By Hillel Aron
By Joseph Tsidulko
By Patrick Range McDonald
By David Futch
By Hillel Aron
By Dennis Romero
By Jill Stewart
By Dennis Romero
We can add energy deregulation to abortion as topics Republican gubernatorial nominee Bill Simon Jr. doesn’t want to talk about.
Appearing at a Republican unity event last week in the capital, Simon and Republican national chairman Marc Racicot, a former Montana governor, began by complaining about the attention being paid to Simon‘s anti-choice stance on abortion. ”I’m the candidate of ideas,“ declared Simon. ”We need to focus on the big issues facing the state.“
The Weekly invited Simon to do just that, choosing one of the biggest issues and most prominent ideas he has pushed, energy deregulation. ”Mr. Simon, you‘re campaigning this week with a lobbyist for Enron, Governor Racicot, and you have championed deregulation. Will deregulation continue to be a centerpiece of your campaign?“
”I have a three-part approach on that,“ replied the novice candidate, who proceeded to unspool two parts -- an attack on Democratic Governor Gray Davis’ controversial long-term power contracts and support for building new power plants -- without ever answering the question about deregulation.
”Next question,“ he said, pointing to someone else.
The Weekly returned to the matter at hand. ”Mr. Simon, what about deregulation? Where is it in your campaign?“ Reluctantly answering, Simon again dodged. ”Well, my short-term focus must be on the contracts.“
Racicot took the microphone a few minutes later. ”For the record,“ the Republican national chairman intoned. ”I want to clear up a major inaccuracy. I was not a lobbyist for Enron. I certainly worked for a law firm that provided legal representation for them.“ The press conference ended soon after. The Weekly caught up with Racicot as he made his way through the lobby of the Senator Hotel to a private Simon fund-raiser.
In what way were you not an Enron lobbyist, governor, since you were registered as one? ”Well, yes,“ replied Racicot, smiling hesitantly. ”Under federal law I was a lobbyist. I just wanted to clarify.“ Clarify what? ”I mean, I wasn‘t their top lobbyist.“
Davis shook his head in amusement when asked to comment on Simon’s deregulation dance. ”I‘m working to re-regulate the market. We successfully pushed for price caps and created the Power Authority to help keep the market honest. Whether he wants to talk about it or not, Simon is against price caps and wants to kill the Power Authority.“
Simon’s deregulation dodge was just an early skirmish in the re-emergence of energy in the campaign. The round-the-clock crisis of last year appears to be over, but problems remain, in many forms. On balance, the news has definitely improved for the embattled Davis, with the massive bond issue needed to repay the state‘s general fund for the emergency power-buying of last year seemingly set to move forward later this year.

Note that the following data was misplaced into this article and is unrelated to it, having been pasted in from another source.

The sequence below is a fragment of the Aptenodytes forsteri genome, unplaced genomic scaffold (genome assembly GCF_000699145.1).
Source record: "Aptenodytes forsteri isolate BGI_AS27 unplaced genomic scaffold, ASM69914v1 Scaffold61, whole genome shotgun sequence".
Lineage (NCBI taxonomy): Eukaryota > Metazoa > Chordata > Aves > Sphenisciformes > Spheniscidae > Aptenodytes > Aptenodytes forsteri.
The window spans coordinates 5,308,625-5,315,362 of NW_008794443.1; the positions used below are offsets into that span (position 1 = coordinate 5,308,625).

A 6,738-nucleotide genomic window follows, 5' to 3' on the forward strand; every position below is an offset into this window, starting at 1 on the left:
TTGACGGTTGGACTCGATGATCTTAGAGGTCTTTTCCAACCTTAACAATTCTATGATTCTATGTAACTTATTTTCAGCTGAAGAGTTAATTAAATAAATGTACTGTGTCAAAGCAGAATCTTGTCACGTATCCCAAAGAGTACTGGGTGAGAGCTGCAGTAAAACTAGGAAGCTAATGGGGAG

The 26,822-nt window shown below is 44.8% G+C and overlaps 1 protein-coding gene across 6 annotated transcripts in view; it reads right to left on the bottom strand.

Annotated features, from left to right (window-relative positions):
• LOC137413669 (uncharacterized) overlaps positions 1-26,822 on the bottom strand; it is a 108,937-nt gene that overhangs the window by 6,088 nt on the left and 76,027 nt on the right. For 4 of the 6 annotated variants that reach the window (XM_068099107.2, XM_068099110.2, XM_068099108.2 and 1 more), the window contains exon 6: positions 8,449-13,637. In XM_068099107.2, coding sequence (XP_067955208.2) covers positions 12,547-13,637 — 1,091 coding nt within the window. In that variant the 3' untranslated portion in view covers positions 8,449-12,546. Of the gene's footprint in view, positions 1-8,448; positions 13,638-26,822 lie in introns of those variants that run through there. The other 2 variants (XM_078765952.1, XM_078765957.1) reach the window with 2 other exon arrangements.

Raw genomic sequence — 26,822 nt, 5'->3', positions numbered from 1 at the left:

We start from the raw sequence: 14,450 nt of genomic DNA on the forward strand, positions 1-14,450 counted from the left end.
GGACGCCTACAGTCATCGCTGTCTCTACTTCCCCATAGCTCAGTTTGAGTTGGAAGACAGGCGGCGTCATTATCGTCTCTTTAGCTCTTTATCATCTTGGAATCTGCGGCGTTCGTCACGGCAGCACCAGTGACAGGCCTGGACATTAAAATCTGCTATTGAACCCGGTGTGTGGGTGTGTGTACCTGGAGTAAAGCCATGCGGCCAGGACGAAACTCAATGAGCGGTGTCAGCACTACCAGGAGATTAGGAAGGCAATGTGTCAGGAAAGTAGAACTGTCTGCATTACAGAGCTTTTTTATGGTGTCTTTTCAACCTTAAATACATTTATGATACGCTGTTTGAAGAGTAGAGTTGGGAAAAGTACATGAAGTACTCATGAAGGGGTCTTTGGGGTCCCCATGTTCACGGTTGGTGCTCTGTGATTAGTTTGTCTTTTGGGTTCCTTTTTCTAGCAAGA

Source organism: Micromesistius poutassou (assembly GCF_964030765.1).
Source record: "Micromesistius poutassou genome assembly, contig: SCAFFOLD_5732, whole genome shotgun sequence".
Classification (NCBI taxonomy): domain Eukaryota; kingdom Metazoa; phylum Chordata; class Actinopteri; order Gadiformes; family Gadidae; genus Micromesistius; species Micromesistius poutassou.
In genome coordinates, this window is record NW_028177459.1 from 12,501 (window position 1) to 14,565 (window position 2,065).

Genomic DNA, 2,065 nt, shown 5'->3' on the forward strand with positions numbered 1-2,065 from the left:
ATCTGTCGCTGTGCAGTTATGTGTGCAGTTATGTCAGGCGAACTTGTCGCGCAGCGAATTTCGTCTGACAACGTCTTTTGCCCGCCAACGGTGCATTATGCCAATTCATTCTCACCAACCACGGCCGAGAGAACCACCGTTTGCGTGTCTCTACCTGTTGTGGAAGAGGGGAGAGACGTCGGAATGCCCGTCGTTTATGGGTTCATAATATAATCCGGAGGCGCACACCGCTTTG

But the Weekly has learned that efforts by state officials to rework the state’s much-criticized $44 billion portfolio of long-term power contracts -- touted by the governor in an interview earlier this month -- have hit a new snag.
The supposedly stellar Calpine Corp., pride of the California-based merchant power business and a onetime exemplar on Wall Street that the Davis administration praised last year as a ”white hat“ power generator, has told state officials seeking to rework its rich contracts that it will go bankrupt unless the state increases its payments for power-contracts purchases over the next two years by up to $300 million. Calpine officials claim that, once the supposed bankruptcy is staved off by state funds, contract payments can be reduced in future years. This secret attempt at a backdoor bailout could greatly complicate an effort that Davis spoke of proudly earlier in the month.
”We are close to reworking a multi-billion-dollar reduction in several contracts,“ he told the Weekly. ”We‘ve been doing a lot of negotiating with the companies. Twenty-five percent of what we’re getting is serious, 25 percent is in-between, 50 percent is take a flying you-know-what.“
”FERC [the Federal Energy Regulatory Commission] should help with investigations,“ bringing more pressure to bear on the companies to accept prices more in line with the market, Davis said. The contracts have been widely criticized for having been made under duress, in a state of panic near the peak of the market last year.
In addition to bringing down the costs, Davis said he wants to reverse the Green Blackout inherent in the power contracts, in which almost all the new electric power is to be generated by natural gas--fired plants to the exclusion of power generated by renewable sources such as wind, solar, geothermal and biomass. But he disputes estimates that the contracts have left the state with an oversupply of power, which would make new renewable power unnecessary.
”One of the effects of the collapse of Enron is the drying up of capital for some new central station power plant projects,“ the governor notes. ”We‘re already seeing projects that we had anticipated being in the mix evaporating away. So there will be room for a major increase in renewable energy use in California.“
So much so that Davis is backing a bill by Senator Byron Sher (D--Palo Alto), a Renewable Portfolio Standard that would require that 20 percent of California’s electric power be generated by renewable sources by 2010, which would roughly double the state‘s use of renewables and put California well ahead of any other state in shifting to green energy.